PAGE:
A Memorable Place Spiritual generosity on the Ganges...


October 13, 2002|By Special to the Sun

A Memorable Place

Spiritual generosity on the Ganges

By Heidi Nevin


It is morning in Calcutta, India. Mist rises from the Ganges River -- holy to the Hindus -- as devotees begin their ritual bathing. On a ledge above the water, an old man sits praying, a perfect white lotus clasped between his palms. Six of us gather around him, awaiting the start of our day's work.

At 9 a.m. the trucks begin to arrive. Our small team of maroon-robed monks and Tibetan laymen (and me, the American woman) leap into action. There isn't a moment to spare, for the lives of half a million fish are in our hands.

"Chlo! Chlo!" we shout to the boatmen in Hindi, "Go! Go! Go!" Balancing precariously on the deck of the little wooden fishing boat, we clamp the lids on eight big plastic trash cans filled with frenzied, thrashing fish.

The haunting call of a conch shell rings out over the river, signaling us to begin the release. We throw off the lids and empty can after can of bhetki, rohu and koi into the water, reciting a Buddhist ransom prayer as we work. We watch as the fish swim away, and the sheer thrill of liberation fills my eyes with tears.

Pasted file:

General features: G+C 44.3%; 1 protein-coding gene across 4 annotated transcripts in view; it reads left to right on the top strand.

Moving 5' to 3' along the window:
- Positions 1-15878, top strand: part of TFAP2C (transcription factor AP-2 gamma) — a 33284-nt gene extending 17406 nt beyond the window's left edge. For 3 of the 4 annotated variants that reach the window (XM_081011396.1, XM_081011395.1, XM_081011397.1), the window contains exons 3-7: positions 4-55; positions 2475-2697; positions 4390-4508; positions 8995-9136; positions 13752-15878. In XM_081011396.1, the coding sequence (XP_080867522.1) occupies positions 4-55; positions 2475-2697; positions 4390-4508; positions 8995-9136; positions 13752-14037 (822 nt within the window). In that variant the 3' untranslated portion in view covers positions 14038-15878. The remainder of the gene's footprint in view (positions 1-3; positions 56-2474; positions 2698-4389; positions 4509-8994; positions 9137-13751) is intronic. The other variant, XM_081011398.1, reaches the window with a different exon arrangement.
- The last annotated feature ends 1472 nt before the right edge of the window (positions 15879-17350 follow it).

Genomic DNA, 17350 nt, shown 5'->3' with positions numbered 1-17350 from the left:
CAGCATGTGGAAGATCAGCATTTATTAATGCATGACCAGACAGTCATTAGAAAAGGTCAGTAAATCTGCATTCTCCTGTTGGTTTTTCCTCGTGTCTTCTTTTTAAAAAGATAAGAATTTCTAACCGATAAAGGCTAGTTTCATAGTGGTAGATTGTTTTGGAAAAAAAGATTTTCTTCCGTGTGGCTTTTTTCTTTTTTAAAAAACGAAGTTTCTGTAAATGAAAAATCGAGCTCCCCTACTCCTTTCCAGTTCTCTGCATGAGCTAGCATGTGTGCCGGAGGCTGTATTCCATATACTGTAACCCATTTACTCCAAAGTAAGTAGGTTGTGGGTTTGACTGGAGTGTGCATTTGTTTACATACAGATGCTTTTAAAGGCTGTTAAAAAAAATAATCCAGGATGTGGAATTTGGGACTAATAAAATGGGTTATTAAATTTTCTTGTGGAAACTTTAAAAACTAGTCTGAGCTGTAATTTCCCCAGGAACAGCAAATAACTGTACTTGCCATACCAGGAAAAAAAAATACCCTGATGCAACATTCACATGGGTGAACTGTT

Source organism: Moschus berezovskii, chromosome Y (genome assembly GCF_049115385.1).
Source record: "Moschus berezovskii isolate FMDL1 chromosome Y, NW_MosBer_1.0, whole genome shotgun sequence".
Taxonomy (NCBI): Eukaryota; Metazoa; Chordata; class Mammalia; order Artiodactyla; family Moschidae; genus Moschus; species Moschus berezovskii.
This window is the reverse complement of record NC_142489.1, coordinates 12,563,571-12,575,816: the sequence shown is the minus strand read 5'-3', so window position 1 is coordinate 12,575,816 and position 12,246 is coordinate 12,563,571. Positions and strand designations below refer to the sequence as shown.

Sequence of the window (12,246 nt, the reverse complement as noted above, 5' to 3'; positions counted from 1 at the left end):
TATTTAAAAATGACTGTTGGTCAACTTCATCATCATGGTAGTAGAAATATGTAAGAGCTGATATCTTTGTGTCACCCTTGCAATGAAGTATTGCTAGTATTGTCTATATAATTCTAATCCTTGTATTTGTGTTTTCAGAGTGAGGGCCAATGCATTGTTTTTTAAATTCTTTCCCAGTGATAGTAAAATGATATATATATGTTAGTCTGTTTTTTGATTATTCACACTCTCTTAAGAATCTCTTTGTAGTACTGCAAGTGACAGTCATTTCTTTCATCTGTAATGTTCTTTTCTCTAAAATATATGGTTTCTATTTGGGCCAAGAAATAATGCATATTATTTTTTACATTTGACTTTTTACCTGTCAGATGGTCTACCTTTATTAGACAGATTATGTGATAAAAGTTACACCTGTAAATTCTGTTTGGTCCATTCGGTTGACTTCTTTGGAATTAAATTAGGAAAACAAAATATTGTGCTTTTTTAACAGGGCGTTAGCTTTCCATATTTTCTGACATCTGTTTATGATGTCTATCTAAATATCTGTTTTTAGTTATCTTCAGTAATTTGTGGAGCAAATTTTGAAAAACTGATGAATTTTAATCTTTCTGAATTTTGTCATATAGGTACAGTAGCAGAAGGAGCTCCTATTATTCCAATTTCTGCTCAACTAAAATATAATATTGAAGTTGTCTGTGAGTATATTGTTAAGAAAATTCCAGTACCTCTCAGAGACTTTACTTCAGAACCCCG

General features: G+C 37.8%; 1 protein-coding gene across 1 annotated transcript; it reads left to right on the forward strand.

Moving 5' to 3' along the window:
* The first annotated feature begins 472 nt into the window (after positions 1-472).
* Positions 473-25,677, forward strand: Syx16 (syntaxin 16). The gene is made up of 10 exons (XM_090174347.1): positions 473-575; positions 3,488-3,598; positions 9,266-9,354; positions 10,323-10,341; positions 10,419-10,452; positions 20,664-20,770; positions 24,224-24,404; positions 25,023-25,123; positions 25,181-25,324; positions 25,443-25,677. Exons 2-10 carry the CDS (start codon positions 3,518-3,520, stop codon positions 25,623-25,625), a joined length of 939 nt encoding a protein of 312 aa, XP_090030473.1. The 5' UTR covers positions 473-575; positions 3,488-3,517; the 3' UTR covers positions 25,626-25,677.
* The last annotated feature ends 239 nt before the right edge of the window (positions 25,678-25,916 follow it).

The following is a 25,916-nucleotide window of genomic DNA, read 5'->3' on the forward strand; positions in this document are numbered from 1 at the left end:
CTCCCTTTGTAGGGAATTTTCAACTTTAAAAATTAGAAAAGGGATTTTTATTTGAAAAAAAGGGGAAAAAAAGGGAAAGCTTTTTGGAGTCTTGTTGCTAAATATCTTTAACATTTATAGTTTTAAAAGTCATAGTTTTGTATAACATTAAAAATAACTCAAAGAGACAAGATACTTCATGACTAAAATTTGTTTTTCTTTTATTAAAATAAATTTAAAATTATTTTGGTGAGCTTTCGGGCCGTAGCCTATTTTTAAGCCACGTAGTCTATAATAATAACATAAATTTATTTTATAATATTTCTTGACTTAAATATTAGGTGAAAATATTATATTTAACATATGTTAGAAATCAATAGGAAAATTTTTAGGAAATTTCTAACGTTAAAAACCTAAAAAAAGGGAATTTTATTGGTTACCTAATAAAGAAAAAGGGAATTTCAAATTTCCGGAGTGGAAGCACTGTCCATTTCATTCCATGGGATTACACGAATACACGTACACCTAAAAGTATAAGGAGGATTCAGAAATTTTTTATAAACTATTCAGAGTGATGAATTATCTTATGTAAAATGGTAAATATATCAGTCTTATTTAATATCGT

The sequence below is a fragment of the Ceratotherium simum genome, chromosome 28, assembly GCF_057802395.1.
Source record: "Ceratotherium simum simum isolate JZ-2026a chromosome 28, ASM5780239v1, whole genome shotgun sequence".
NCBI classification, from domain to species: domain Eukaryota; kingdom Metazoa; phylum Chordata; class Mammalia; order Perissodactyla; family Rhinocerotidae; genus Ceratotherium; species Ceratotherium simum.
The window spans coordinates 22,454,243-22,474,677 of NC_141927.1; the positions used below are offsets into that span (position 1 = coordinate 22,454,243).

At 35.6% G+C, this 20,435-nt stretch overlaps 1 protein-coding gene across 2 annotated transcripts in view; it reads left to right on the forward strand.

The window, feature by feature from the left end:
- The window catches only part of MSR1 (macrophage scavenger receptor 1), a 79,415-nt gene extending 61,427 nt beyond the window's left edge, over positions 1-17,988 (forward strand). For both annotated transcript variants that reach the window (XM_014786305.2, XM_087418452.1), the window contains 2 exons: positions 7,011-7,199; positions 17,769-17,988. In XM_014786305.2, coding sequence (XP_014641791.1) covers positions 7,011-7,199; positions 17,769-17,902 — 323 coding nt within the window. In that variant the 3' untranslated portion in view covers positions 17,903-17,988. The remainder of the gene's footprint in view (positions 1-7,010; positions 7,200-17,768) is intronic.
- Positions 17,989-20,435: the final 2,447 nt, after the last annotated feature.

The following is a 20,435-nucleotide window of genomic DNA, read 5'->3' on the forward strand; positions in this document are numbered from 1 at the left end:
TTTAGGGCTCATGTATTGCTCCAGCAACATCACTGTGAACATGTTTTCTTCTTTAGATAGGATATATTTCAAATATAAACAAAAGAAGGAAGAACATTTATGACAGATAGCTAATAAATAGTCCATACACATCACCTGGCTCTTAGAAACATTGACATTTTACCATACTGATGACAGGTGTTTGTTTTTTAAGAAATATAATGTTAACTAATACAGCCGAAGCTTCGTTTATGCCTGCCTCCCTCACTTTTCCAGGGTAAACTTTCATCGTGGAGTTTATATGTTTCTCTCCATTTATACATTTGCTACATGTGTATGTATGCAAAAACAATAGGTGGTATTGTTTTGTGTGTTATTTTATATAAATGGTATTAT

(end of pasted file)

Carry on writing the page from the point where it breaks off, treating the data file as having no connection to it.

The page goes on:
The old man blowing the shell is Kyabje Chatral Sangye Dorje Rinpoche, one of the most revered Tibetan Buddhist masters. Through his annual fish releases, he upholds an ancient Buddhist tradition of buying back creatures destined for slaughter, a spiritual act of generosity and compassion.

He buys the fish -- this year he has spent $40,000 -- from local fish farms. Over the course of 10 days, we release 95,000 pounds of very happy fish.

The sun glistens on the ancient holy river, gilding its filth in radiance. Hippos surface beside our boats, and every so often a bloated cow carcass floats past. This is the Ghat, the sacred site of Mahatma Gandhi's cremation.

I rest for a moment to drink some fresh green coconut milk and stare in awe at my teacher. His 90-year-old face is serene; his long white beard glows in the sun. With deep humility, I bow to this man whose love and compassion fill my life with inspiration.

Heidi Nevin, originally from White Hall, lives in Darjeeling, India.

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